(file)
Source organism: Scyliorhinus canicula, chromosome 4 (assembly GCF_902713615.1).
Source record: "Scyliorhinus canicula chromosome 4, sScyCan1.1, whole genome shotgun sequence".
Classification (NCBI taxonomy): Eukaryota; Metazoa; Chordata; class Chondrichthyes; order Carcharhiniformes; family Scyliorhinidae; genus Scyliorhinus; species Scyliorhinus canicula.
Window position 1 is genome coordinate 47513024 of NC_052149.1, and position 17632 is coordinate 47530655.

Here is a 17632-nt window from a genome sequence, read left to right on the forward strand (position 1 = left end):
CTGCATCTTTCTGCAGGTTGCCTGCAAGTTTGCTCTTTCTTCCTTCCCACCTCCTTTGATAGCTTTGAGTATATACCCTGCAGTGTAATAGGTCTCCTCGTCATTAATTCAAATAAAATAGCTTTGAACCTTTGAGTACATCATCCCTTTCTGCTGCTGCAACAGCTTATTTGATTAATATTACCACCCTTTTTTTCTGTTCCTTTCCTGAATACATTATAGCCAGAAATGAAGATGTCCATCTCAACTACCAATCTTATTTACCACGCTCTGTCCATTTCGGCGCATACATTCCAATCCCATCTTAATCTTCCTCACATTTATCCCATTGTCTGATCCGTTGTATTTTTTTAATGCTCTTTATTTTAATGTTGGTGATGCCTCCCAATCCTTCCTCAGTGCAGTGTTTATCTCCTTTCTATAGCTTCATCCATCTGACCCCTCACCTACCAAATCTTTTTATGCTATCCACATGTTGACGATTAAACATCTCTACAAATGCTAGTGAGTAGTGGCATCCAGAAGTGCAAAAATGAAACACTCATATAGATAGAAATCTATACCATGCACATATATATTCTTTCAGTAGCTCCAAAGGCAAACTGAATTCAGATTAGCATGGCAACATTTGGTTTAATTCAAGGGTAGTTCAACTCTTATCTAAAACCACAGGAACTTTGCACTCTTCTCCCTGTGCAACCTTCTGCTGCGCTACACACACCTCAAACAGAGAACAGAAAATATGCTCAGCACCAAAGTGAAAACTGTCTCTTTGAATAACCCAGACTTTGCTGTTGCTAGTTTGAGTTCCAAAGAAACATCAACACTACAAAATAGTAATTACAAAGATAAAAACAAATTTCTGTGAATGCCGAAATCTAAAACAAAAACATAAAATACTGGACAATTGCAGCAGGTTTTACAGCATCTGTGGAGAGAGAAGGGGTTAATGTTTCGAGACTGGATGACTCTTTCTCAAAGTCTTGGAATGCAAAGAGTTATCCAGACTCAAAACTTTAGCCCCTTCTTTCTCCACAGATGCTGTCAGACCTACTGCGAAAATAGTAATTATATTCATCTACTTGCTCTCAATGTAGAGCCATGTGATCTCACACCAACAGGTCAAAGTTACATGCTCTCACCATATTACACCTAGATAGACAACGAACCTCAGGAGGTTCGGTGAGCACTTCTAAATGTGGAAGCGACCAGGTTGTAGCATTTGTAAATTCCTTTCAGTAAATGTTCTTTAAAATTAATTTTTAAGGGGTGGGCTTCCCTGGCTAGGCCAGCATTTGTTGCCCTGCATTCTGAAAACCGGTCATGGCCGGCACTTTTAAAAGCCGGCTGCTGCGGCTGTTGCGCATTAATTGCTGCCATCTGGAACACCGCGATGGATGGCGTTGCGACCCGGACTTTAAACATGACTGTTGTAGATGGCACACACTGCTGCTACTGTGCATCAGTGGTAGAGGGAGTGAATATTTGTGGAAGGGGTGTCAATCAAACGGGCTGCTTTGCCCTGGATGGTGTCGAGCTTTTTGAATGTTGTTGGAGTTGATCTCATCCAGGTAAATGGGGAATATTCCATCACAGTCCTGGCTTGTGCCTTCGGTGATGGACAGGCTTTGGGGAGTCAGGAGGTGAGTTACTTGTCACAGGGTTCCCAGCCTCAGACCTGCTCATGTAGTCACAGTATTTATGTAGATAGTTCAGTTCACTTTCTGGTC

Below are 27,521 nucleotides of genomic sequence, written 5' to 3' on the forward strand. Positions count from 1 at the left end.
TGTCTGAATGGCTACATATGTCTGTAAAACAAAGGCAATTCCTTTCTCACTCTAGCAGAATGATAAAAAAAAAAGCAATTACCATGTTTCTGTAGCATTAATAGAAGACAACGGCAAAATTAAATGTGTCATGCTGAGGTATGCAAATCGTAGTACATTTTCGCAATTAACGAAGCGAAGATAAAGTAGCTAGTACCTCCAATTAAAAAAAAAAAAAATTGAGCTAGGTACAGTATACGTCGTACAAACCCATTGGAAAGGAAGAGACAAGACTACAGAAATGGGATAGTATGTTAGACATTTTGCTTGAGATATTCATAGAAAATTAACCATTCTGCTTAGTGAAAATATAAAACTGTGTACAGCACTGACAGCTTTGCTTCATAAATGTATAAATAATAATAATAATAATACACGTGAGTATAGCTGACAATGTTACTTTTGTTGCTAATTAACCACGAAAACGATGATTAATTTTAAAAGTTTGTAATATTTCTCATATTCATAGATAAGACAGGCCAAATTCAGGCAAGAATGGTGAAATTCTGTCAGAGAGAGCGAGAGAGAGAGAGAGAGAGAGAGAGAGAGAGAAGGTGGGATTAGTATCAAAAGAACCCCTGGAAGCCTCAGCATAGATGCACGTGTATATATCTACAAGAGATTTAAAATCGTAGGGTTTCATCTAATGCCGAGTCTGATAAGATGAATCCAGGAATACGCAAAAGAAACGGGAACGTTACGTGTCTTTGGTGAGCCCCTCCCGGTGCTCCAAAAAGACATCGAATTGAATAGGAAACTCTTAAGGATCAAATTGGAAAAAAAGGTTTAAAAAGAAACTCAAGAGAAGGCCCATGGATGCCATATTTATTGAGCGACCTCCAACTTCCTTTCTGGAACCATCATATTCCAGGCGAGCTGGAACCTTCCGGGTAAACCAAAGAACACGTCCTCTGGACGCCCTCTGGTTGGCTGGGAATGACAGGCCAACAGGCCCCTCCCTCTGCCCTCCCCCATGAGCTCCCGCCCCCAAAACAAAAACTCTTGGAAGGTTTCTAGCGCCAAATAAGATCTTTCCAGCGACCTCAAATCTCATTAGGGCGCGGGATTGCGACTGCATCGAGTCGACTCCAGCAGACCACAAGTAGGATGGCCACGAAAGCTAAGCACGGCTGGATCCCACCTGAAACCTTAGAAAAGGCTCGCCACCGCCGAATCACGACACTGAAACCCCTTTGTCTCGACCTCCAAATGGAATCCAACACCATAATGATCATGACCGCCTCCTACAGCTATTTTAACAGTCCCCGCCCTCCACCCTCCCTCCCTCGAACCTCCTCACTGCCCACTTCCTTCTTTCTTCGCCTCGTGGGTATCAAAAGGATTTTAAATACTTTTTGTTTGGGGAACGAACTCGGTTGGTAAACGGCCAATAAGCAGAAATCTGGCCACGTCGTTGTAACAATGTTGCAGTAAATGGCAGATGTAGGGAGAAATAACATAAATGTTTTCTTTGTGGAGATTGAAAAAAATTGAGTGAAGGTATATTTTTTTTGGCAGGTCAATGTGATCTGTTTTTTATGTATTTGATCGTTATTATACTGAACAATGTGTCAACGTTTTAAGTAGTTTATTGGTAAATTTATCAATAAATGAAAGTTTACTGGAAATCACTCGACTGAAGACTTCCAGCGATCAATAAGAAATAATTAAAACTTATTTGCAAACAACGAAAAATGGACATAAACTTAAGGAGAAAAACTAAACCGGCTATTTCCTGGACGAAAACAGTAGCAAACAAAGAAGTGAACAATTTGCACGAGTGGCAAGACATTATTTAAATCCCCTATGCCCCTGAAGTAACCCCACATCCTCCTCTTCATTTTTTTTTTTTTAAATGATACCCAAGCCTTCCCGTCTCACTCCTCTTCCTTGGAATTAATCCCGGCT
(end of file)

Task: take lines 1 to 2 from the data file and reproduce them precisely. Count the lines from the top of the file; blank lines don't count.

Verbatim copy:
Source organism: Scyliorhinus canicula, chromosome 4 (assembly GCF_902713615.1).
Source record: "Scyliorhinus canicula chromosome 4, sScyCan1.1, whole genome shotgun sequence".